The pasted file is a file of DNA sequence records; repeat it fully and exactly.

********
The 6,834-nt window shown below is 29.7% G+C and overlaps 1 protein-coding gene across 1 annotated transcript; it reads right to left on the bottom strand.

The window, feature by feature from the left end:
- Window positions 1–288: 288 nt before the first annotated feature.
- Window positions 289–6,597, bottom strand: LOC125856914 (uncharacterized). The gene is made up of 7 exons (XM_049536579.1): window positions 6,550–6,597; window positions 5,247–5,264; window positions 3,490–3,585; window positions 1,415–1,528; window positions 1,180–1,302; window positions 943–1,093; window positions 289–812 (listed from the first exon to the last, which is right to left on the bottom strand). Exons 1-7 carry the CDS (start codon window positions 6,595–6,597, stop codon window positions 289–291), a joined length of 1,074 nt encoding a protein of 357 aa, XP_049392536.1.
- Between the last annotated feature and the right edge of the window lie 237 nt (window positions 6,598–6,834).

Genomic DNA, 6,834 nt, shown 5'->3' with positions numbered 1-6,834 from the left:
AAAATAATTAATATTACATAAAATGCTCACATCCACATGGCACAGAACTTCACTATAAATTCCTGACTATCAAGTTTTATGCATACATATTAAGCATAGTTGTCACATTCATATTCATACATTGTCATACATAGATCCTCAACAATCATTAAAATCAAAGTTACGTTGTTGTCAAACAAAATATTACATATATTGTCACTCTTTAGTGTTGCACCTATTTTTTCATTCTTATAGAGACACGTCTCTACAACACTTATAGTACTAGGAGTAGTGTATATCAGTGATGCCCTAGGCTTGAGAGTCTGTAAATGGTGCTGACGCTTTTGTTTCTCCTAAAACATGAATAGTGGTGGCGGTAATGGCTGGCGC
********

The 6,834-nt window shown below is 29.7% G+C and overlaps 1 protein-coding gene across 1 annotated transcript; it reads right to left on the bottom strand.

The window, feature by feature from the left end:
- Window positions 1–288: 288 nt before the first annotated feature.
- Window positions 289–6,597, bottom strand: LOC125856914 (uncharacterized). The gene is made up of 7 exons (XM_049536579.1): window positions 6,550–6,597; window positions 5,247–5,264; window positions 3,490–3,585; window positions 1,415–1,528; window positions 1,180–1,302; window positions 943–1,093; window positions 289–812 (listed from the first exon to the last, which is right to left on the bottom strand). Exons 1-7 carry the CDS (start codon window positions 6,595–6,597, stop codon window positions 289–291), a joined length of 1,074 nt encoding a protein of 357 aa, XP_049392536.1.
- Between the last annotated feature and the right edge of the window lie 237 nt (window positions 6,598–6,834).

Genomic DNA, 6,834 nt, shown 5'->3' with positions numbered 1-6,834 from the left:
AAAATAATTAATATTACATAAAATGCTCACATCCACATGGCACAGAACTTCACTATAAATTCCTGACTATCAAGTTTTATGCATACATATTAAGCATAGTTGTCACATTCATATTCATACATTGTCATACATAGATCCTCAACAATCATTAAAATCAAAGTTACGTTGTTGTCAAACAAAATATTACATATATTGTCACTCTTTAGTGTTGCACCTATTTTTTCATTCTTATAGAGACACGTCTCTACAACACTTATAGTACTAGGAGTAGTGTATATCAGTGATGCCCTAGGCTTGAGAGTCTGTAAATGGTGCTGACGCTTTTGTTTCTCCTAAAACATGAATAGTGGTGGCGGTAATGGCTGGCGC